Van de Velde wants to play in Women's British

Updated: October 27, 2005, 6:02 PM ET
Associated Press

SOTOGRANDE, Spain -- French golfer Jean Van de Velde will attempt to enter next year's Women's British Open because he is upset women may qualify for the 2006 British Open.

"I'll even wear a kilt and shave my legs," said Van de Velde, who six years ago botched a chance for a British Open title in one of the great collapses in a major.

Jean Van de Velde
David Cannon /Allsport Van de Velde made a famous triple-bogey on the final hole at Carnoustie in 1999 to lose the British Open.

Recent policy set by the Royal and Ancient Golf Club will allow women to qualify for next year's British Open.

"My whole point is where do we draw the line?" Van de Velde asked after shooting a 7-over-par 78 Thursday in the first round of the Volvo Masters. "If we accept that women can enter our tournaments, then it applies that men can play with women."

The 39-year-old Frenchman said he would get an application and attempt to qualify. Next year's Women's British Open is Aug. 3-6 at Royal Lytham.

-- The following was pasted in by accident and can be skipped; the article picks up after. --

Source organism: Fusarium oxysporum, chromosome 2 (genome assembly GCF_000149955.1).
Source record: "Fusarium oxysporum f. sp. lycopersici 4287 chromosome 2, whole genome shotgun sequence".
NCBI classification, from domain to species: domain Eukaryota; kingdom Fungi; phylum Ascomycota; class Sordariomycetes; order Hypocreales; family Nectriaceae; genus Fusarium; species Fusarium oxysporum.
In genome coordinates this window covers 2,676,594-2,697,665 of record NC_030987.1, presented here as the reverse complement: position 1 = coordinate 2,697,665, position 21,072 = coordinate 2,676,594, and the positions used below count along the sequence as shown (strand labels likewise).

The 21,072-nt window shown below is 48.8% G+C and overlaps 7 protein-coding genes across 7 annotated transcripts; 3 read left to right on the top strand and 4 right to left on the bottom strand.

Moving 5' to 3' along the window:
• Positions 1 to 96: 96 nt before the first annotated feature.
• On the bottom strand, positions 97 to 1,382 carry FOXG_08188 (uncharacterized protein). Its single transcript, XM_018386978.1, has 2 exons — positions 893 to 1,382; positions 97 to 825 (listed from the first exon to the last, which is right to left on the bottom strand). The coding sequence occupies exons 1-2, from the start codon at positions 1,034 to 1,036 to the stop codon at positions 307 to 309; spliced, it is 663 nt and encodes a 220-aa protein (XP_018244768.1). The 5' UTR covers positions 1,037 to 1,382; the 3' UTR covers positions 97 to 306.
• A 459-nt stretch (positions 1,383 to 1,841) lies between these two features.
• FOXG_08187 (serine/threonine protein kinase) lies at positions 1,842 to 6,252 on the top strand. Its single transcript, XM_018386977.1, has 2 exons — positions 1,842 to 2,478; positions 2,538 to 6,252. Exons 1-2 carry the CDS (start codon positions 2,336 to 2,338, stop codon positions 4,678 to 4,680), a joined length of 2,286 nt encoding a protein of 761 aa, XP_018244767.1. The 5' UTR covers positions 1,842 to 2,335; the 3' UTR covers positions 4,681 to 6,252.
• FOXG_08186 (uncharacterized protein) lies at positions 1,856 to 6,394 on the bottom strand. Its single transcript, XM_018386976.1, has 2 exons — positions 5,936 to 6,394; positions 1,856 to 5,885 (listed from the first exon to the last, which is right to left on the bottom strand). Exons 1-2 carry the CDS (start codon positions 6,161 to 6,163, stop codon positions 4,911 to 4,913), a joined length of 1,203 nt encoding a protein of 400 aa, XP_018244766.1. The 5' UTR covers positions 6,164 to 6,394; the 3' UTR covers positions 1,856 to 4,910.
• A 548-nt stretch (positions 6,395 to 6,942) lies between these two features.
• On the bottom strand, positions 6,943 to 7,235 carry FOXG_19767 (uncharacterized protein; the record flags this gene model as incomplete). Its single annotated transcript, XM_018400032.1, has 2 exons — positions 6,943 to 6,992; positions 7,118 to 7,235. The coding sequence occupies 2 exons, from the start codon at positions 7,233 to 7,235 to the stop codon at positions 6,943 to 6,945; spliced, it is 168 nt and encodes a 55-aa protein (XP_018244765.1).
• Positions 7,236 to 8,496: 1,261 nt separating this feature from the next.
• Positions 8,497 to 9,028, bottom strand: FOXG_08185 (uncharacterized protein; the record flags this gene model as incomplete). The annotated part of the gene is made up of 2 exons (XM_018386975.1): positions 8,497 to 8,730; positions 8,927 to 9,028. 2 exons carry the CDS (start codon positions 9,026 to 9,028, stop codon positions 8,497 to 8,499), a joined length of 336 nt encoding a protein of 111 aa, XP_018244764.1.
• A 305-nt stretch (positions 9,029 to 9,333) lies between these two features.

The event is run by the Ladies' Golf Union, which established a gender policy this year that says: "It shall be a condition of any competition organized by the Ladies' Golf Union that players must be of the female gender."

Andy Salmon, chief executive officer of the LGU, said Thursday there was no plan to change the rule.

The LGU this season established a formal gender policy sanctioning players who had sex-change operations to become females. The best known example was Danish-born Australian Mianne Bagger, who played some LGU events in 2005.

"I just don't understand it, and if my application is not accepted I will definitely get advice and see how far it will go," Van de Velde said. "I am making a point. I'm not trying to take a sexist stance."

"I think there are much more important matters," he added. "I think our governing body should concentrate on the long putter, checking clubs. Things like that, not this."

Former Ryder Cup player Barry Lane suggested a change in the rules could end women's golf.

"Do they want 100 men trying to qualify?" he asked. "If they do there won't be any spots left for them."

At the 1999 British Open, Van de Velde led by three strokes going to the 72nd hole, then wound up losing the tournament in a playoff.


Copyright 2005 by The Associated Press

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